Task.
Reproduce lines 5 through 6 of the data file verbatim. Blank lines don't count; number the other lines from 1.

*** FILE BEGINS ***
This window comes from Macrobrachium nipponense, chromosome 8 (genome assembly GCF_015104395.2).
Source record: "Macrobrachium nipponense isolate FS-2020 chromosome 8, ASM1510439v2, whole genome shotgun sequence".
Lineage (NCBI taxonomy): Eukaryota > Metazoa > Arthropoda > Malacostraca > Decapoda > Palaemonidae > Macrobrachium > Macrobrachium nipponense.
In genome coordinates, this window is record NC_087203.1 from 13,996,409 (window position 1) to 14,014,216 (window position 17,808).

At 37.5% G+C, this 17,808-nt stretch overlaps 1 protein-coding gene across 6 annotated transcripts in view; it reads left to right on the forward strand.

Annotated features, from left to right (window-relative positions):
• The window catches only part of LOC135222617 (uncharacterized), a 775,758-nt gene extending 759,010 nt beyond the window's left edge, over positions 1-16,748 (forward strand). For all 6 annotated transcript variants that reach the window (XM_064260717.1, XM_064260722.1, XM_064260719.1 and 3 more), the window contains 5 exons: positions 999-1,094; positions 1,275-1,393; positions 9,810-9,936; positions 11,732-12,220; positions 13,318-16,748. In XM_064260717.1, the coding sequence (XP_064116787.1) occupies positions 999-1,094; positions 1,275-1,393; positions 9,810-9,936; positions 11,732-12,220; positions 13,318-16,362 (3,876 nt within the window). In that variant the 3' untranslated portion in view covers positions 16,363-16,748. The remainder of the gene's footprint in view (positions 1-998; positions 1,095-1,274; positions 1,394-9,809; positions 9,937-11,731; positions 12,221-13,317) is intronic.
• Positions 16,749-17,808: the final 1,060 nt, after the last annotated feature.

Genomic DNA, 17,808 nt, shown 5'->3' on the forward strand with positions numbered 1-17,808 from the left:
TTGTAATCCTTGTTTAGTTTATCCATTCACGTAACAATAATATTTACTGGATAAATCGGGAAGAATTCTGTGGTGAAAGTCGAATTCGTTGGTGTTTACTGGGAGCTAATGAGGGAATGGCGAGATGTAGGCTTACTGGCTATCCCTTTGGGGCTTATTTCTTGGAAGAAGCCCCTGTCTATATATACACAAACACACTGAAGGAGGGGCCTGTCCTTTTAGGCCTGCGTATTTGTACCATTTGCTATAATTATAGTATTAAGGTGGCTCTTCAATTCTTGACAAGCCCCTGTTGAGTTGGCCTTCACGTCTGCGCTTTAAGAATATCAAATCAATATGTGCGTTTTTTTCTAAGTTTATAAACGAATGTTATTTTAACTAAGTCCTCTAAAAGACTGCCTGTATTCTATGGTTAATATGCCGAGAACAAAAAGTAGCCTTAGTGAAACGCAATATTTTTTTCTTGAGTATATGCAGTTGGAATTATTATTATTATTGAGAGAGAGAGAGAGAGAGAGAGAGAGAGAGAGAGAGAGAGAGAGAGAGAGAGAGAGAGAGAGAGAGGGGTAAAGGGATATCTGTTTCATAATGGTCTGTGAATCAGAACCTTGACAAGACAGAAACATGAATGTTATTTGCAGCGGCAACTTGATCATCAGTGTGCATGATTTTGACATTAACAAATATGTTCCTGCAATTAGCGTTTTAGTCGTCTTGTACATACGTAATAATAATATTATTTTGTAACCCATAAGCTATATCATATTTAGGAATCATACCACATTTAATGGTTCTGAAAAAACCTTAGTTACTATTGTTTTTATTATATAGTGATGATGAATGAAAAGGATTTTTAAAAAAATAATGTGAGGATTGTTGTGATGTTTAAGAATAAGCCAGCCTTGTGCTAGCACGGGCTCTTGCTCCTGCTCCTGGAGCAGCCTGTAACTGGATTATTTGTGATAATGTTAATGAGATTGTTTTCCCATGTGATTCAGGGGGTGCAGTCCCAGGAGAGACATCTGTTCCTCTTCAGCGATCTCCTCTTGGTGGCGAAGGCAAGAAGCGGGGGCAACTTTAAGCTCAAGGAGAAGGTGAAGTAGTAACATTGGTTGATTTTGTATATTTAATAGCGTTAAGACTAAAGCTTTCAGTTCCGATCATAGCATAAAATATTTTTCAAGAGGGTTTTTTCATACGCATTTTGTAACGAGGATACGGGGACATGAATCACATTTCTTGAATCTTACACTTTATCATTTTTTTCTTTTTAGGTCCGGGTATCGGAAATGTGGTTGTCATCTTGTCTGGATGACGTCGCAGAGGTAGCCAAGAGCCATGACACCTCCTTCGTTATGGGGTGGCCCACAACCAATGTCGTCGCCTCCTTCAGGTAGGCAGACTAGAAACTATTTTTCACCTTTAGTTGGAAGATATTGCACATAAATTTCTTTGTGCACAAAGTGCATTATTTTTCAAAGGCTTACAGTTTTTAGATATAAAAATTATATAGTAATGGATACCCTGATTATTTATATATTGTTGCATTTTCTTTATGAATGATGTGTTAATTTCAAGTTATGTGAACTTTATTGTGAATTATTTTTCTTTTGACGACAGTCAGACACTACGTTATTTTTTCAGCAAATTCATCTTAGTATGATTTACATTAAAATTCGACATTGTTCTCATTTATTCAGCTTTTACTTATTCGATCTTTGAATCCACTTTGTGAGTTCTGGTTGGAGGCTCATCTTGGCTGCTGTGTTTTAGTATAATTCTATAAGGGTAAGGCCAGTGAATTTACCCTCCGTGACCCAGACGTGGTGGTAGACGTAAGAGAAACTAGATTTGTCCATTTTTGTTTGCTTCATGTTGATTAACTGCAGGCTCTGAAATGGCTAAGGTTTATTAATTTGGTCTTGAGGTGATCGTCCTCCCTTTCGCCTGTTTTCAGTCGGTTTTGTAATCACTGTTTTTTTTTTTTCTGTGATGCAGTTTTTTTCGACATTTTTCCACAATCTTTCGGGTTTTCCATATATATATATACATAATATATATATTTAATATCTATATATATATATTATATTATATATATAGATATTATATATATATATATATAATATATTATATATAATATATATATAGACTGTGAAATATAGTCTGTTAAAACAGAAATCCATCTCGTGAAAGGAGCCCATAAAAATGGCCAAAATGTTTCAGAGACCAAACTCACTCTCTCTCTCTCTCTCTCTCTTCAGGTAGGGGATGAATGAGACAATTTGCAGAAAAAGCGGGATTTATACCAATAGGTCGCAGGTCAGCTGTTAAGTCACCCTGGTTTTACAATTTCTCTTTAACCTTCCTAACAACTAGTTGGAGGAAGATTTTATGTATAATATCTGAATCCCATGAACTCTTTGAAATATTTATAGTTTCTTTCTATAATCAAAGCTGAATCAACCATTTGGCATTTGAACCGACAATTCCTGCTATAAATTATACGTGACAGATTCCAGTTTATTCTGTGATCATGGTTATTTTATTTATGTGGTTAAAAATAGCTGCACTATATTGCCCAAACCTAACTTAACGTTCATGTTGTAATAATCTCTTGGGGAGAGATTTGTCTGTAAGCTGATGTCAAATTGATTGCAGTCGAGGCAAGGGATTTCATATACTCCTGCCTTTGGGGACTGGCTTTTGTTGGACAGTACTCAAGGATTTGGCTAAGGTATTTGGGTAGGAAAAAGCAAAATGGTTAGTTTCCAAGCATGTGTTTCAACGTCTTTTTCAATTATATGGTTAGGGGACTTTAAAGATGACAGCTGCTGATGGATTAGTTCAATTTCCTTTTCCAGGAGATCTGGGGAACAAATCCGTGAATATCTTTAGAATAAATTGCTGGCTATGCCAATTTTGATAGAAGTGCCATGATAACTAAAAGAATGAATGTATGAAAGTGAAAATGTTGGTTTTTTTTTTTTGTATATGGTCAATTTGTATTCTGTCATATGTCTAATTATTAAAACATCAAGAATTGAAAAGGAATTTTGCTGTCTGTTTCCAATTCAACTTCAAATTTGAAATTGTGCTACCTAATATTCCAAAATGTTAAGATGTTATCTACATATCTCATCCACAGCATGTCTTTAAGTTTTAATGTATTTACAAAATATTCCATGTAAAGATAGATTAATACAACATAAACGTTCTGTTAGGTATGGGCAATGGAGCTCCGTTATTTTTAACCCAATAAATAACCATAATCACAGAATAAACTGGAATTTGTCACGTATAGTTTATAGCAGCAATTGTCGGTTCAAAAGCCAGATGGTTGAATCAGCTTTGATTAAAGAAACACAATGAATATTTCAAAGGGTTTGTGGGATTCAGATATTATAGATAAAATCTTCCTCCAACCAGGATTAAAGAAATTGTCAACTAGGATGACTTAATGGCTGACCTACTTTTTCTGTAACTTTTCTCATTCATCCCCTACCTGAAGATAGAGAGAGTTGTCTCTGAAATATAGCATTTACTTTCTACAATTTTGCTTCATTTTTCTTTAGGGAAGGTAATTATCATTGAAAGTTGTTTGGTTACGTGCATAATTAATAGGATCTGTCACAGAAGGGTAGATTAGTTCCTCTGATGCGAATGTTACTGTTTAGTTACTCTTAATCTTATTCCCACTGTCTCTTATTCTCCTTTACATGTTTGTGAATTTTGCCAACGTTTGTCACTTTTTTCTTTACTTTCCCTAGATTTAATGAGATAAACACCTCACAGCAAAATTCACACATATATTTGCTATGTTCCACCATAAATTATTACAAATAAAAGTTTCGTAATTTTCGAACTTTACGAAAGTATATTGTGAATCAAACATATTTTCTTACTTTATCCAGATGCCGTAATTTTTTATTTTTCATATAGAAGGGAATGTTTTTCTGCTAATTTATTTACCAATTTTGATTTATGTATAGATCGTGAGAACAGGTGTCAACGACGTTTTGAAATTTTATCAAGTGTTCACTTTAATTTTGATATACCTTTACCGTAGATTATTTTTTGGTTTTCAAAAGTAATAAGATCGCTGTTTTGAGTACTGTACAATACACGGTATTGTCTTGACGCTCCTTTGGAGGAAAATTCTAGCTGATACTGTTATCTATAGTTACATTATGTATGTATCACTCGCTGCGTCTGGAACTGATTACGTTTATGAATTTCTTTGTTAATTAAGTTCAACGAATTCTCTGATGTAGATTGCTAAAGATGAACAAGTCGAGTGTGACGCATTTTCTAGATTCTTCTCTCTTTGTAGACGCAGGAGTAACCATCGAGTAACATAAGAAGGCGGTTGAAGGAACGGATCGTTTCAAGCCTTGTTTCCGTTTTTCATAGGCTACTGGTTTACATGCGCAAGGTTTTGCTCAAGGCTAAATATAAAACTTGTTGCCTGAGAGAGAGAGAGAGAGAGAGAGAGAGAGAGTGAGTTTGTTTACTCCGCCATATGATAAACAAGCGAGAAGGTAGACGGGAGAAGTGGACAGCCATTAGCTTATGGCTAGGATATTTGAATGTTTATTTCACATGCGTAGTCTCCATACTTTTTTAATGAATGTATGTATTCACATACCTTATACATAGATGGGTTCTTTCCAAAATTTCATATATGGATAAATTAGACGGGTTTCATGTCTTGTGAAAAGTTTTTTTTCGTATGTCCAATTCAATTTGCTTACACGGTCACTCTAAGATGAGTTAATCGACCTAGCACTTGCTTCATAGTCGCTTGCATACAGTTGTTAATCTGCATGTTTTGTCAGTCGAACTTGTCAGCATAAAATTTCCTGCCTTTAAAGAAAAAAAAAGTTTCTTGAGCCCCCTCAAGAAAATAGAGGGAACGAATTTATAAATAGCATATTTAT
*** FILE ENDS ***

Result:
At 37.5% G+C, this 17,808-nt stretch overlaps 1 protein-coding gene across 6 annotated transcripts in view; it reads left to right on the forward strand.

Annotated features, from left to right (window-relative positions):